How do you track ovulation?

How do you track ovulation?

Posted by Shania Lane on


These days, there’s ads all over Instagram offering you quick and easy birth control delivery right to your door. Every time I see these types of ads claiming they have the easiest solution for people who ovulate to avoid pregnancy, I can’t help but wonder how many people actually fully understand their ovulation cycle. Just how do you track ovulation?


What better way to empower yourself to get pregnant or not get pregnant than to understand your own cycle? While it may seem daunting when you first look into it, not only is it as easy as having to remember your pill everyday, it also provides an opportunity for you to connect to your body.


Note, I’m a full spectrum birth worker and not a doctor, so for an expert medical opinion, always consult with your doctor. Let’s look into the quick facts about how to track ovulation so you can make an educated and empowered choice.


The Facts


An egg can only survive 12-24 hours after ovulation. This means you’ve got a good chunk of your cycle where there is absolutely no chance of conceiving regardless of the birth control (BC) method you incorporate into your sex life or lack there of. Conceiving actually isn't that simple or easy! So if you’re at the beginning of your Trying-To-Conceive (TTC) journey, don’t jump to conclusions two months in.


Fact: Doctors actually say it is normal to actively try for a full year before conceiving.


There are only 5-6 days of a month you can possibly get pregnant: We call this the fertile window of your menstrual cycle. We say five days, as sperm has the ability to live inside of us for up to five days. I know right, only five days.... Once you get them figured out, it becomes much easier to plan for sex with or without protection, depending on your goals that month!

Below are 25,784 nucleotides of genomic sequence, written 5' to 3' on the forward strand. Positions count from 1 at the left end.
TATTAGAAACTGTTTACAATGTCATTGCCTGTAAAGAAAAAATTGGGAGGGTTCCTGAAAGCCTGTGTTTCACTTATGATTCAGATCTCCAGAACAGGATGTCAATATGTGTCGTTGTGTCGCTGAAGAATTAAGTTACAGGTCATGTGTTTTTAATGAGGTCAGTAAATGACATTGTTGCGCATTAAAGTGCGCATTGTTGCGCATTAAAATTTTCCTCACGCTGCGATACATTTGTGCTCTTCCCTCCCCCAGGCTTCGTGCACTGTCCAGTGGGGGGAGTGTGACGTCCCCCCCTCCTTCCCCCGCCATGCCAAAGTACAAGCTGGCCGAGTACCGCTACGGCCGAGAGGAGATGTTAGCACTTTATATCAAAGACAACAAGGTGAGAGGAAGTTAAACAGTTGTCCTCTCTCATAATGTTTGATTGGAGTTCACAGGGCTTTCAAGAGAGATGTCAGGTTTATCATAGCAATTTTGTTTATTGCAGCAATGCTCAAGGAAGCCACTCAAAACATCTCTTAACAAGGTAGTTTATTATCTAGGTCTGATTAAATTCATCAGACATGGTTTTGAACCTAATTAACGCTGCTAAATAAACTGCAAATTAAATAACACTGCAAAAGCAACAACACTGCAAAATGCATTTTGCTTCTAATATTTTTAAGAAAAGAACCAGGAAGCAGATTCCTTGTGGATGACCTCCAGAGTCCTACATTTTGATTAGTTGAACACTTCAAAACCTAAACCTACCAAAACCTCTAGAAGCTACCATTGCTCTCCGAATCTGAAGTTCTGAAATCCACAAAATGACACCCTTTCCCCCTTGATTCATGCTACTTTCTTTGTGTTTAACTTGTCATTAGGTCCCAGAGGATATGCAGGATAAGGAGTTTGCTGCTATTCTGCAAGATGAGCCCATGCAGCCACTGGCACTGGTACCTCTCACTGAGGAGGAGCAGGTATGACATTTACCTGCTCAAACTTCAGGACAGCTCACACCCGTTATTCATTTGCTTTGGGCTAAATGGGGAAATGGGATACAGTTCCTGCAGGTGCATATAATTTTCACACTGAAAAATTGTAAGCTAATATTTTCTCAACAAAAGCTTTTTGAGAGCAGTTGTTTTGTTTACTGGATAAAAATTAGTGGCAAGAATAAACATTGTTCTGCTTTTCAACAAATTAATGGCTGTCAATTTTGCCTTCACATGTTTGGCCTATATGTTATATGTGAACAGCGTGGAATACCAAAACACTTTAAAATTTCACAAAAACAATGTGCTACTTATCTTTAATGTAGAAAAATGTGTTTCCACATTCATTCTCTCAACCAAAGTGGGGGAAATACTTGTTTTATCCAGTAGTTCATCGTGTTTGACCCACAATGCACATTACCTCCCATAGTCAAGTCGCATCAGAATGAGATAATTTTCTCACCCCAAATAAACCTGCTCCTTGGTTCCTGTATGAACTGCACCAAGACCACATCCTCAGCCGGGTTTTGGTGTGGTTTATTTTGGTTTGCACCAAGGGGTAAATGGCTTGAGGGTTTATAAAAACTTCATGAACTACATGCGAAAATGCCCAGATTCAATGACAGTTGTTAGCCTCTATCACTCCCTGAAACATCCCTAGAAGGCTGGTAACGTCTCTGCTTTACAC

So how do we discover these five ovulation days? Well first you need to work out the average length of your cycle. You can do this by counting your last 4 cycles from day one of your period to the day before the next period, and then finding the average.


Ex: 28 + 24 + 25 + 29 = 106


106 / 4 = 26.5


If we go off of the average 28-day cycle, however, you ovulate around day 14. Meaning your fertile window would be from day 10 to day 15. If your average cycle is longer, like 35 days, you most likely ovulate around day 21, meaning your fertile window would be from day 16 to day 22 of your cycle.


Quick tip: To find out exactly when you ovulated, count back 14 days from the start of your period! That’s an easy way to know how to track ovulation. Learn how to track your menstrual cycle here.


Our bodies give us signs before we ovulate: Some of these signs include:

  • a change in cervical mucus

  • raised body temp

  • change in cervical position

  • ovulation pain (cramps)

  • increased sexual desire

  • breast tenderness